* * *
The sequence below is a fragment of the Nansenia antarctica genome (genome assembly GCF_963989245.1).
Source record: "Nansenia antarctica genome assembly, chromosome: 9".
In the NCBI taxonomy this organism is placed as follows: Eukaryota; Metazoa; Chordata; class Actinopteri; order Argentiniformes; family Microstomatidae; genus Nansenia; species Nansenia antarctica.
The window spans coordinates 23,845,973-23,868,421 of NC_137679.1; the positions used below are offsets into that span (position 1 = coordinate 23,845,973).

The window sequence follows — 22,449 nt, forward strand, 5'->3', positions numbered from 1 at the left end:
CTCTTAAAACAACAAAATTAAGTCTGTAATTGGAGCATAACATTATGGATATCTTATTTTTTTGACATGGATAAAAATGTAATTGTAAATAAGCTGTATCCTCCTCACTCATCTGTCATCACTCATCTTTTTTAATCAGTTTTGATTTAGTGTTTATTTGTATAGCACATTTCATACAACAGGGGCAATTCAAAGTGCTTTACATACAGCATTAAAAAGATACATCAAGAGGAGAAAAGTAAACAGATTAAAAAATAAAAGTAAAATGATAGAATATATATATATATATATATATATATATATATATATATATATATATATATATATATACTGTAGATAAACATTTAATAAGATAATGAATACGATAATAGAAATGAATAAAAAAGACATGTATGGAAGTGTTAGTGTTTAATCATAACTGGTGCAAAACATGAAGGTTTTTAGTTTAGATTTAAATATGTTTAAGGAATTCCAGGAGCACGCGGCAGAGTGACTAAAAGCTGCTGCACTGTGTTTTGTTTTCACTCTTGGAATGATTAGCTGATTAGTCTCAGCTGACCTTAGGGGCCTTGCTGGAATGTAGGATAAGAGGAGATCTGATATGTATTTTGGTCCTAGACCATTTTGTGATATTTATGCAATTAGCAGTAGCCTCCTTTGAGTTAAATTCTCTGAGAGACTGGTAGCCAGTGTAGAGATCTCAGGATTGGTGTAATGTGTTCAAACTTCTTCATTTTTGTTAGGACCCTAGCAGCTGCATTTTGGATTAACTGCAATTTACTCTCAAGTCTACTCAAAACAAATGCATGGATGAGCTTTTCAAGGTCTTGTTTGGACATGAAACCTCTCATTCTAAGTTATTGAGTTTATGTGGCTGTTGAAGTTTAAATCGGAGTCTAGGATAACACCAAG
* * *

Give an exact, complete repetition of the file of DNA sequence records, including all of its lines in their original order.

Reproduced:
The sequence below is a fragment of the Nansenia antarctica genome (genome assembly GCF_963989245.1).
Source record: "Nansenia antarctica genome assembly, chromosome: 9".
In the NCBI taxonomy this organism is placed as follows: Eukaryota; Metazoa; Chordata; class Actinopteri; order Argentiniformes; family Microstomatidae; genus Nansenia; species Nansenia antarctica.
The window spans coordinates 23,845,973-23,868,421 of NC_137679.1; the positions used below are offsets into that span (position 1 = coordinate 23,845,973).

The window sequence follows — 22,449 nt, forward strand, 5'->3', positions numbered from 1 at the left end:
CTCTTAAAACAACAAAATTAAGTCTGTAATTGGAGCATAACATTATGGATATCTTATTTTTTTGACATGGATAAAAATGTAATTGTAAATAAGCTGTATCCTCCTCACTCATCTGTCATCACTCATCTTTTTTAATCAGTTTTGATTTAGTGTTTATTTGTATAGCACATTTCATACAACAGGGGCAATTCAAAGTGCTTTACATACAGCATTAAAAAGATACATCAAGAGGAGAAAAGTAAACAGATTAAAAAATAAAAGTAAAATGATAGAATATATATATATATATATATATATATATATATATATATATATATATATATATATATACTGTAGATAAACATTTAATAAGATAATGAATACGATAATAGAAATGAATAAAAAAGACATGTATGGAAGTGTTAGTGTTTAATCATAACTGGTGCAAAACATGAAGGTTTTTAGTTTAGATTTAAATATGTTTAAGGAATTCCAGGAGCACGCGGCAGAGTGACTAAAAGCTGCTGCACTGTGTTTTGTTTTCACTCTTGGAATGATTAGCTGATTAGTCTCAGCTGACCTTAGGGGCCTTGCTGGAATGTAGGATAAGAGGAGATCTGATATGTATTTTGGTCCTAGACCATTTTGTGATATTTATGCAATTAGCAGTAGCCTCCTTTGAGTTAAATTCTCTGAGAGACTGGTAGCCAGTGTAGAGATCTCAGGATTGGTGTAATGTGTTCAAACTTCTTCATTTTTGTTAGGACCCTAGCAGCTGCATTTTGGATTAACTGCAATTTACTCTCAAGTCTACTCAAAACAAATGCATGGATGAGCTTTTCAAGGTCTTGTTTGGACATGAAACCTCTCATTCTAAGTTATTGAGTTTATGTGGCTGTTGAAGTTTAAATCGGAGTCTAGGATAACACCAAG